Posted: Tuesday, 4 March 2008 by jazzlover in Etykiety: , ,

Augmenting his rhythm section of bassist Richard Davis and drummer Elvin Jones with vibraphonist Bobby Hutcherson, pianist Andrew Hill records an excellent set of subdued but adventurous post-bop with Judgment. Without any horns, the mood of the session is calmer than Black Fire, but Hill's compositions take more risks than before. Close listening reveals how he subverts hard bop structure and brings in rhythmic and harmonic elements from modal jazz and the avant-garde. The harmonic structure on each composition is quite complex, fluctuating between dissonant chords and nimble, melodic improvisations. Naturally, Hill's playing shines in this self-created context, but Hutcherson equals the pianist with his complex, provocative solos and unexpected melodic juxtapositions. Jones shifts the rhythms with style, and his solos are exceptionally musical, as is Davis' fluid bass. The combination of the band's intricate interplay and the stimulating compositions make Judgment another important release from Hill. It may require careful listening, but the results are worth it.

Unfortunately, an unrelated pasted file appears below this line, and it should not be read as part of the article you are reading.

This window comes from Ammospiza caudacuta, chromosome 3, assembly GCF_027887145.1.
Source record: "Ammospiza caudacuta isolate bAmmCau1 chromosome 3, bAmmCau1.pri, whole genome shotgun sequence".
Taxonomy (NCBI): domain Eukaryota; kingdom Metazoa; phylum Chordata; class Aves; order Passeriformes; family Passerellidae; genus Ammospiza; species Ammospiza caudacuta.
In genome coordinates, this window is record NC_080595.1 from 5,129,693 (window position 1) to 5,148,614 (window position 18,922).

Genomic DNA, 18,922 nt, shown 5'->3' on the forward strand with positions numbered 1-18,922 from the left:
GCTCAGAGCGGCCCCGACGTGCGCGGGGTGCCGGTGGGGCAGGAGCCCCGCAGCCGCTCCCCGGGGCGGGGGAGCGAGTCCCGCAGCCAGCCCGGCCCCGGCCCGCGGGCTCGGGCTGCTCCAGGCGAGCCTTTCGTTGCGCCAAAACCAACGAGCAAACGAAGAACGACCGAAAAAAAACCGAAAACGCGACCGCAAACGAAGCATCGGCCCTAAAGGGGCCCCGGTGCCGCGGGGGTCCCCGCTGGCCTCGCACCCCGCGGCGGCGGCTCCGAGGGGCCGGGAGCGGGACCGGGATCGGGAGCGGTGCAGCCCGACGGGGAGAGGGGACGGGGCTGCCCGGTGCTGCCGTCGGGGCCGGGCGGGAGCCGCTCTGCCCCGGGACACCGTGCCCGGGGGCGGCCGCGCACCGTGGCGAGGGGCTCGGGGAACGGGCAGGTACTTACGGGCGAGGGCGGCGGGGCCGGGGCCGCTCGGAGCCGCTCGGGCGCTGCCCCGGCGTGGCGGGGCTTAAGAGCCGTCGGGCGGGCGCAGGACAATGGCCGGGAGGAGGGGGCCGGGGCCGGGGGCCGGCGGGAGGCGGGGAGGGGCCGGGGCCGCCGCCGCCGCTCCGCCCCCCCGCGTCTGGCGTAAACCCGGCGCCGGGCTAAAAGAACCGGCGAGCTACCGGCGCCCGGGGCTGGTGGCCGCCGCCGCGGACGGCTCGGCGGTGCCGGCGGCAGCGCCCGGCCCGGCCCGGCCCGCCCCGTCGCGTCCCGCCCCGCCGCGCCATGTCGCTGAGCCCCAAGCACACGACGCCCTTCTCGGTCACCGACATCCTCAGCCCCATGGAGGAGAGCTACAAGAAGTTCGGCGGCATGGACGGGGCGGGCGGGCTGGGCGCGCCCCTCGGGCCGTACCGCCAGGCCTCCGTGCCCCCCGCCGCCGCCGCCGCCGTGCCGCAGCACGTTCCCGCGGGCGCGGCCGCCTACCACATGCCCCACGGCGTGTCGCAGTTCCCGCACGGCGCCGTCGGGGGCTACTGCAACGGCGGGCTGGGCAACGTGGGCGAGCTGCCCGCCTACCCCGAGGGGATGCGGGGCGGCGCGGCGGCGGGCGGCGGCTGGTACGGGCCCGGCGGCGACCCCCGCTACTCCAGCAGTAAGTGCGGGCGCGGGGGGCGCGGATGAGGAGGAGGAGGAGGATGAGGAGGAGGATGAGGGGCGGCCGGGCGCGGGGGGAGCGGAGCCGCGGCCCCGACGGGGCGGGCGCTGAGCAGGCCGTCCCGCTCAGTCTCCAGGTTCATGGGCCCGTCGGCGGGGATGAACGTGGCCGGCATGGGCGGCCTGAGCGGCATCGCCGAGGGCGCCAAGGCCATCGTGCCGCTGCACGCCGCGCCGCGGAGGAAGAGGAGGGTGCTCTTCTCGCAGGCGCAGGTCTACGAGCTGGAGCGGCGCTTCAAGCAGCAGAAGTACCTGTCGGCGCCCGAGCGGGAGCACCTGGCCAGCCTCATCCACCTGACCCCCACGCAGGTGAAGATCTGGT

:::By Stephen Thomas Erlewine:::

Andrew Hill – Judgement (1964)

1. Siete Ocho 8:59
2. Flea Flop 7:23
3. Yokada Yokada 5:19
4. Alfred 7:06
5. Judgment 6:56
6. Reconciliation 7:23

Artwork By [Cover Design] - Reid Miles
Bass - Richard Davis (2)
Drums - Elvin Jones
Other [Liner Notes] - Leonard Feather
Photography [Cover Photo] - Francis Wolff
Piano, Written-By - Andrew Hill
Producer - Alfred Lion
Recorded By - Rudy Van Gelder
Vibraphone - Bobby Hutcherson

Jones performs by courtesy of Impulse Records.
Recorded at Rudy Van Gelder Studio, Englewood Cliffs, NJ; January 8, 1964.

6 komentarze:

  1. Sorry to be stupid, but where are the links?

  1. jazzlover says:

    At the very bottom of each post.
    Look for a little star.

  1. Great blog, but would it be possible to also include the original label name and number of the LP? Thanks.

  1. jazzlover says:

    Thanks! I will try to do my best.

  1. This is one of my all time favorites. The tune Alfred reminds me of a 3 or 4:00 AM early urban morning. Sitting in a car partially illuminated by street lights. The rain on the windshield being swept away by the wipers. I love it.